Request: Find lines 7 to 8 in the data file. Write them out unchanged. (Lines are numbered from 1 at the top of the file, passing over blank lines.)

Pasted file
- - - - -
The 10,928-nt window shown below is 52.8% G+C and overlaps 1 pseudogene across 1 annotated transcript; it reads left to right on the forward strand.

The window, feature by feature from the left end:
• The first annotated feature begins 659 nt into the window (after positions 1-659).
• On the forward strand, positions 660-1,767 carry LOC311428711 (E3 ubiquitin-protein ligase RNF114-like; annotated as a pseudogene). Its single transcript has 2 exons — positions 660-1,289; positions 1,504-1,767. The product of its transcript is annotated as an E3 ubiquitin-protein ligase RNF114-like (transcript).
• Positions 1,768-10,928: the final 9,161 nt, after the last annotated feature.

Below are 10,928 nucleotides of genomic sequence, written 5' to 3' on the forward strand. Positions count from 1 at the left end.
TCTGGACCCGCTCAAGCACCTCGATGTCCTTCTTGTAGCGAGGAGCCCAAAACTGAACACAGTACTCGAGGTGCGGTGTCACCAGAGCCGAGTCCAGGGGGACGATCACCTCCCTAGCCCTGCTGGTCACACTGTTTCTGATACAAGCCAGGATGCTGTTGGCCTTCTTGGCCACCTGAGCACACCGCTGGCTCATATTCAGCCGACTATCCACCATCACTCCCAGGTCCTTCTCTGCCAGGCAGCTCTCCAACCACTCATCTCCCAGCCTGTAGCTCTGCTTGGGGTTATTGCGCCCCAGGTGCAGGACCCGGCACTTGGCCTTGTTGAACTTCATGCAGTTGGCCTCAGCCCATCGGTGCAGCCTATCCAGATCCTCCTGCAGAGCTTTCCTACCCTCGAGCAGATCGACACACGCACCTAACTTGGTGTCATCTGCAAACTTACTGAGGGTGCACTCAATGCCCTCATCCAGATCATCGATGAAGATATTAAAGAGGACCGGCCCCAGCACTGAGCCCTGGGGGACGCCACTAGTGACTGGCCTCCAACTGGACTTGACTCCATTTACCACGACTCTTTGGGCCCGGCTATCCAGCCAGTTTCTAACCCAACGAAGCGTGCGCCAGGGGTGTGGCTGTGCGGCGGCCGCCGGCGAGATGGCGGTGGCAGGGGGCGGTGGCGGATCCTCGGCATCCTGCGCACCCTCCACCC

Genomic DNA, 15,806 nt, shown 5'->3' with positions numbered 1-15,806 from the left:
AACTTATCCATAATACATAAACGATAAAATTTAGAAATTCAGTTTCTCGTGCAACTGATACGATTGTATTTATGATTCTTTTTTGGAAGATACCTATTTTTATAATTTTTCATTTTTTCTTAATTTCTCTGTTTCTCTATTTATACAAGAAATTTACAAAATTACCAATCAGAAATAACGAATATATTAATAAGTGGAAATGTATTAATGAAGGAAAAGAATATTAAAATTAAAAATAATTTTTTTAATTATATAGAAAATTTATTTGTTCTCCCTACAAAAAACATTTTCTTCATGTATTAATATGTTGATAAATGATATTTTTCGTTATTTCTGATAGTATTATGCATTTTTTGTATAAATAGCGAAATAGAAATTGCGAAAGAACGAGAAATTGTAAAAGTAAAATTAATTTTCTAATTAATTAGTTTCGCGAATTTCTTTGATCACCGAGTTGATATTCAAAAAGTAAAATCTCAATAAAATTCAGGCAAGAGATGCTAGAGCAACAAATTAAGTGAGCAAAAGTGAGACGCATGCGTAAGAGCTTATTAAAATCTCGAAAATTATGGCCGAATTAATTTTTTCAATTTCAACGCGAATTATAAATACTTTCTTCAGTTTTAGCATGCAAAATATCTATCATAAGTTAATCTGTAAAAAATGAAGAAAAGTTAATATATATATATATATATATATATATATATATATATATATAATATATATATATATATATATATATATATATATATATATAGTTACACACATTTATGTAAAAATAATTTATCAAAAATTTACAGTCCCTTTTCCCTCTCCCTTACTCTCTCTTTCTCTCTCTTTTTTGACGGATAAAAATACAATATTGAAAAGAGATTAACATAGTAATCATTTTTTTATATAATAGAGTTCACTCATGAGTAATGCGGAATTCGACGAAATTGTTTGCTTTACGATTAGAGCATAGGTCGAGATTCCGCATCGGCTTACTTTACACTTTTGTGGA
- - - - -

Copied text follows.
TCTGGACCCGCTCAAGCACCTCGATGTCCTTCTTGTAGCGAGGAGCCCAAAACTGAACACAGTACTCGAGGTGCGGTGTCACCAGAGCCGAGTCCAGGGGGACGATCACCTCCCTAGCCCTGCTGGTCACACTGTTTCTGATACAAGCCAGGATGCTGTTGGCCTTCTTGGCCACCTGAGCACACCGCTGGCTCATATTCAGCCGACTATCCACCATCACTCCCAGGTCCTTCTCTGCCAGGCAGCTCTCCAACCACTCATCTCCCAGCCTGTAGCTCTGCTTGGGGTTATTGCGCCCCAGGTGCAGGACCCGGCACTTGGCCTTGTTGAACTTCATGCAGTTGGCCTCAGCCCATCGGTGCAGCCTATCCAGATCCTCCTGCAGAGCTTTCCTACCCTCGAGCAGATCGACACACGCACCTAACTTGGTGTCATCTGCAAACTTACTGAGGGTGCACTCAATGCCCTCATCCAGATCATCGATGAAGATATTAAAGAGGACCGGCCCCAGCACTGAGCCCTGGGGGACGCCACTAGTGACTGGCCTCCAACTGGACTTGACTCCATTTACCACGACTCTTTGGGCCCGGCTATCCAGCCAGTTTCTAACCCAACGAAGCGTGCGCCAGGGGTGTGGCTGTGCGGCGGCCGCCGGCGAGATGGCGGTGGCAGGGGGCGGTGGCGGATCCTCGGCATCCTGCGCACCCTCCACCC

Genomic DNA, 15,806 nt, shown 5'->3' with positions numbered 1-15,806 from the left: